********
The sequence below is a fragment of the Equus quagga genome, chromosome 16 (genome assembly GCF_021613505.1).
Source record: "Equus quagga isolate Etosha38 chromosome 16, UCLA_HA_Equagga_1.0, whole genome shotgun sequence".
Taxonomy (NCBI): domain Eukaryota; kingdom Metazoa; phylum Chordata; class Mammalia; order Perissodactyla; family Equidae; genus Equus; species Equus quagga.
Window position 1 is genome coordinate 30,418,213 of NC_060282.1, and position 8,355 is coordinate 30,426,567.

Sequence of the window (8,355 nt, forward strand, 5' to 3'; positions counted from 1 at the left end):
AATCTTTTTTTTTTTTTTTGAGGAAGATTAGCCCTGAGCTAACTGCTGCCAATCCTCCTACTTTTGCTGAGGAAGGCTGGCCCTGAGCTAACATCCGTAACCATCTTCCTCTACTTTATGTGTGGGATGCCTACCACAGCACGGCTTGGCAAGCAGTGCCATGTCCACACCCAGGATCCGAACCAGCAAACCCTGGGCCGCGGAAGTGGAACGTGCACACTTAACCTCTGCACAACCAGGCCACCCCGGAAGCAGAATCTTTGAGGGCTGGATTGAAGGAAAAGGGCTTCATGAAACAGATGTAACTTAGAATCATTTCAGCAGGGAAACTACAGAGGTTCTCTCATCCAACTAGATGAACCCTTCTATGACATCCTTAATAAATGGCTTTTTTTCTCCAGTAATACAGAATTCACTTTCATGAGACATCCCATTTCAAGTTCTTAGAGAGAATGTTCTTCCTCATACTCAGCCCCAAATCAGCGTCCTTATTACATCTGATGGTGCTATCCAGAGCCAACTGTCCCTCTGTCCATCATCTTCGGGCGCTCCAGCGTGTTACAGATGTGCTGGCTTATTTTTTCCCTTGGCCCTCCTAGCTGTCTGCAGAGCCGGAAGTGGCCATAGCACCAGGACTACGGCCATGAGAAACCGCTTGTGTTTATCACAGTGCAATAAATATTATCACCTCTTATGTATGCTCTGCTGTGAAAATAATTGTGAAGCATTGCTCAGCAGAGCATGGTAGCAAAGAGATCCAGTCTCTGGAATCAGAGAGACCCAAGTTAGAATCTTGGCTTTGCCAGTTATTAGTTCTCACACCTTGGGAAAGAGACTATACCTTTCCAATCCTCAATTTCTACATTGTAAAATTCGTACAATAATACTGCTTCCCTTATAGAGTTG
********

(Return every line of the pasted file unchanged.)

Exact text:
The sequence below is a fragment of the Equus quagga genome, chromosome 16 (genome assembly GCF_021613505.1).
Source record: "Equus quagga isolate Etosha38 chromosome 16, UCLA_HA_Equagga_1.0, whole genome shotgun sequence".
Taxonomy (NCBI): domain Eukaryota; kingdom Metazoa; phylum Chordata; class Mammalia; order Perissodactyla; family Equidae; genus Equus; species Equus quagga.
Window position 1 is genome coordinate 30,418,213 of NC_060282.1, and position 8,355 is coordinate 30,426,567.

Sequence of the window (8,355 nt, forward strand, 5' to 3'; positions counted from 1 at the left end):
AATCTTTTTTTTTTTTTTTGAGGAAGATTAGCCCTGAGCTAACTGCTGCCAATCCTCCTACTTTTGCTGAGGAAGGCTGGCCCTGAGCTAACATCCGTAACCATCTTCCTCTACTTTATGTGTGGGATGCCTACCACAGCACGGCTTGGCAAGCAGTGCCATGTCCACACCCAGGATCCGAACCAGCAAACCCTGGGCCGCGGAAGTGGAACGTGCACACTTAACCTCTGCACAACCAGGCCACCCCGGAAGCAGAATCTTTGAGGGCTGGATTGAAGGAAAAGGGCTTCATGAAACAGATGTAACTTAGAATCATTTCAGCAGGGAAACTACAGAGGTTCTCTCATCCAACTAGATGAACCCTTCTATGACATCCTTAATAAATGGCTTTTTTTCTCCAGTAATACAGAATTCACTTTCATGAGACATCCCATTTCAAGTTCTTAGAGAGAATGTTCTTCCTCATACTCAGCCCCAAATCAGCGTCCTTATTACATCTGATGGTGCTATCCAGAGCCAACTGTCCCTCTGTCCATCATCTTCGGGCGCTCCAGCGTGTTACAGATGTGCTGGCTTATTTTTTCCCTTGGCCCTCCTAGCTGTCTGCAGAGCCGGAAGTGGCCATAGCACCAGGACTACGGCCATGAGAAACCGCTTGTGTTTATCACAGTGCAATAAATATTATCACCTCTTATGTATGCTCTGCTGTGAAAATAATTGTGAAGCATTGCTCAGCAGAGCATGGTAGCAAAGAGATCCAGTCTCTGGAATCAGAGAGACCCAAGTTAGAATCTTGGCTTTGCCAGTTATTAGTTCTCACACCTTGGGAAAGAGACTATACCTTTCCAATCCTCAATTTCTACATTGTAAAATTCGTACAATAATACTGCTTCCCTTATAGAGTTG